Wander Woman

Sasha Frere-Jones on Cat Power at The Kitchen

Cat Power at The Kitchen, October 3, 2018. Photos: Daniel Topete.

MILES DAVIS DID IT thirty years into his recording career, in 1981, on The Man with The Horn. Dylan only needed thirteen years to get from Bob Dylan (1962) to Blood On The Tracks (1975). Chan Marshall took twenty-three to move from Dear Sir (1995) to Wanderer (2018). What these artists found, at the end of the arc, was the moment of synthesis, when the particulars that initially marked them moved across a divide (accidents, taxes, getting high, heartbreak) and reappeared as elements of a vocabulary. The broken and twisted and obscure tendencies were folded in and out of various styles, then gathered into a single voice. Eventually, pros get back to work.  

Wanderer is the first Cat Power album after Marshall’s break with her longtime label, Matador. Her last release for Matador, 2012’s Sun, was made more or less like Wanderer—almost entirely by Marshall alone—and the two sound nothing alike. Sun was made with loads of doubling up and processing and addition, Marshall stacking herself up into a thicket of sounds and layers. Wanderer drops down into the spot where Marshall’s done most of her work—voice to the front, instruments spare and simple.  

On October 3rd, Marshall played a private show at The Kitchen to celebrate the release of Wanderer. Her first New York appearance in five years, it was a robust and welcoming forty-two minutes, a summary of what makes Marshall so good.  

Marshall sang, leaving the rest to three musicians from her Sun band: on guitar and keyboard was Erik Paparazzi and Adeline Jason was on guitar and bass. The rock solid drummer Alianna Kalaba, was also on hand. Marshall entered to the sound of Lonnie Holley’s “Six Space Shuttles and 144,000 Elephants,” which faded as she approached the microphone. She wore a Susie Cave–designed mid-calf black velvet dress edged in metalic silk ruffles, and waved sticks of incense as she sang. Her anxiety onstage has long been a part of her interaction with a crowd, the bases she must round to deliver each song. Over the years, that discomfort has been winnowed down from a plinth that could crush her to a twig. She couldn’t put it down but it wasn’t that big or hard to control.  

Cat Power at The Kitchen, October 3, 2018. Photos: Daniel Topete.

She opened with “Crossbones Style.” If Marshall has ten hits, this is one of them. For the last five years or so, she has sung into two microphones, one whose signal is untreated, the other feeding her voice into a harmonizer pedal. When she first started doing this, it seemed like a crutch and was disorienting. Of the idiosyncrasies that make Marshall herself, the mineral veins in the rock of her voice are maybe the most important. Smoothing all of that out electronically is a dicey idea, and Marshall has since adapted her approach to the glowing box on the floor. She mostly shifted to the second mic during choruses, and as the night went on, she used it less and less. By the end of the night, it had roughly the same effect as a guitarist’s whammy bar, occasionally applied.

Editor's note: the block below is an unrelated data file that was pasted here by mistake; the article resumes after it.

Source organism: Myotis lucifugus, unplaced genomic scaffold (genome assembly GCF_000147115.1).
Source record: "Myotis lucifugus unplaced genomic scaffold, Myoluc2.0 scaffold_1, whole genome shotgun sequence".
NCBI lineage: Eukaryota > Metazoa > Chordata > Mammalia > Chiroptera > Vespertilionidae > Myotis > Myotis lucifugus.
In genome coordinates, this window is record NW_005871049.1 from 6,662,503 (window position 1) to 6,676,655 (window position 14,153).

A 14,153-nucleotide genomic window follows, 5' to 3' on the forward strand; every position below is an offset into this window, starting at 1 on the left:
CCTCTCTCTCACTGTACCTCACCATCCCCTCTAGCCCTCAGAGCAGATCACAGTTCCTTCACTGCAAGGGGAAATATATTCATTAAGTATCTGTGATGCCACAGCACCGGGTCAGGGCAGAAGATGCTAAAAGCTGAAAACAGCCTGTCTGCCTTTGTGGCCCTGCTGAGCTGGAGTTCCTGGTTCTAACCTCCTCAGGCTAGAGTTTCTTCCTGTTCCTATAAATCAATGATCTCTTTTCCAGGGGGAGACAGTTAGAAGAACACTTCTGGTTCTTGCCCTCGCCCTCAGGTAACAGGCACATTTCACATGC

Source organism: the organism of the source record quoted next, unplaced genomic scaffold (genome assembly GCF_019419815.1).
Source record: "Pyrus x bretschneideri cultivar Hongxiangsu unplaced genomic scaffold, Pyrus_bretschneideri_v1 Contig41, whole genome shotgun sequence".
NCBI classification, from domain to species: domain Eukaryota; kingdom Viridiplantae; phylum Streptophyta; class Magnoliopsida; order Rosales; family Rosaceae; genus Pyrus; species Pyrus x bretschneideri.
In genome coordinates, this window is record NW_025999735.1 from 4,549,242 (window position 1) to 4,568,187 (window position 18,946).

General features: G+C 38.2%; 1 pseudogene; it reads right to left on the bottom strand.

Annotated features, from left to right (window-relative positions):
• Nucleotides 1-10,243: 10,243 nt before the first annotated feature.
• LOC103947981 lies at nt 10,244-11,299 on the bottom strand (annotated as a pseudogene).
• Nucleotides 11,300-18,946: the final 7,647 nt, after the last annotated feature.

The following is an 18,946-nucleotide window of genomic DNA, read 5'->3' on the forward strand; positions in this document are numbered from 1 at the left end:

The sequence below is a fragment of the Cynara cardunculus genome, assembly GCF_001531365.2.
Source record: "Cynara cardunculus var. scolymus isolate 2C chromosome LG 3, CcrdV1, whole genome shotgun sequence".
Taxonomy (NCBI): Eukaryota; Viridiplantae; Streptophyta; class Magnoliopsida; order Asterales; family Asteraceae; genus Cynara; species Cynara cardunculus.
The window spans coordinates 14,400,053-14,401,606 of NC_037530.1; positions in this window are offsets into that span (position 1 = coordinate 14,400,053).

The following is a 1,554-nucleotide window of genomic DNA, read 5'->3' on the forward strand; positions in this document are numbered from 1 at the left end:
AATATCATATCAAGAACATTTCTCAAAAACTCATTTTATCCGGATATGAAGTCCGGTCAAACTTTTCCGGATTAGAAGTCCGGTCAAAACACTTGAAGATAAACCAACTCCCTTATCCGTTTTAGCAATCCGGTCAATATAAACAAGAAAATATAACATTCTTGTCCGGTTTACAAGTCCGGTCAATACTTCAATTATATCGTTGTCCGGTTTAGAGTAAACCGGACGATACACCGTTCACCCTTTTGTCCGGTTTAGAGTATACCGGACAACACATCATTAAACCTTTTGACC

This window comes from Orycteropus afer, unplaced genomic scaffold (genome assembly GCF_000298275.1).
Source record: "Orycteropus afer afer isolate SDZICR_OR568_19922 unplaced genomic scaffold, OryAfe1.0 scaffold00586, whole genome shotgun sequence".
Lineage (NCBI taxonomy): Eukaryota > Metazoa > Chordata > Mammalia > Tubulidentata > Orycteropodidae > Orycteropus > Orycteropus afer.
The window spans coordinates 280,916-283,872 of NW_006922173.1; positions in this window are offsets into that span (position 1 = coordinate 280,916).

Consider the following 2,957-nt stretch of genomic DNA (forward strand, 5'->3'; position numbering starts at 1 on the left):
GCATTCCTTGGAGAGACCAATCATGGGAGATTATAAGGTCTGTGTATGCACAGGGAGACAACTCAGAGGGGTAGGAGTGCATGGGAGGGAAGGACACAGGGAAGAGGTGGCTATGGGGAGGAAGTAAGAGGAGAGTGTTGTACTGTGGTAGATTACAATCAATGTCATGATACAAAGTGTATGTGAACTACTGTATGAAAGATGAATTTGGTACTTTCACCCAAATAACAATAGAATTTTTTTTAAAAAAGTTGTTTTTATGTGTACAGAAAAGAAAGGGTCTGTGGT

Next was “Pa Pa Power,” the first of several covers. Co-written by Ryan Gosling for Dead Man’s Bones, the song has popped up in Cat Power sets over the last decade or so. “Please make me better” is the refrain that recurs most often. When the song ended, Marshall scooted to the back of the stage and picked up a glass of red wine sitting on Paparazzi’s amp. “I never do this, I don’t do this anymore,” she told us. “Never do it on stage anymore, but.” After a quick sip, she moved back downstage to sing a verse and chorus of Lana Del Rey’s “White Mustang.” Unadorned and unprocessed, Marshall’s voice sounded deep and textured, adding heft to Del Rey’s opening lines: “Packing all my things for the summer, lying on my bed it's a bummer, ‘cause I didn't call when I got your number—but I liked you a lot.”  

Warmed up and in magnificent voice, Marshall moved into “Me Voy,” one of only three songs from Wanderer in her setlist. In this way, she seemed more than a little like Dylan, establishing her sound for the night (as normal as she gets) and her mood (calm and smiley). She reorganized another one of her standards, “Metal Heart,” pulling the dazed original out of itself and singing it over a lively plucked figure and a confident backbeat. It worked top to bottom. She ran through a few verses of Nico’s “These Days,” before launching into her song about a life of Dylan fanhood, “Song To Bobby.”  

The end of that song involves Dylan calling Marshall and closing a circle of admiration, or opening the circuit of history that is connected to both of them. Keeping that historical file open, Marshall opened her song “Manhattan” with another quote, very pointedly modified. Over the steady drum machine and bar-length piano chords, she sang: “Shattered, shattered. My head’s full of money-grabbers. Go ahead, bite the big Apple, don’t mind those fucking maggots—shattered.” Unclear who in Manhattan had gotten into her head.  

In 2012, while on assignment, I watched Marshall listen to the entirety of Blood On The Tracks. As dawn rose, she smoked and sang through a rainstorm, sitting next to her own pool. Someone, somewhere, now, is writing “Song to Chan.”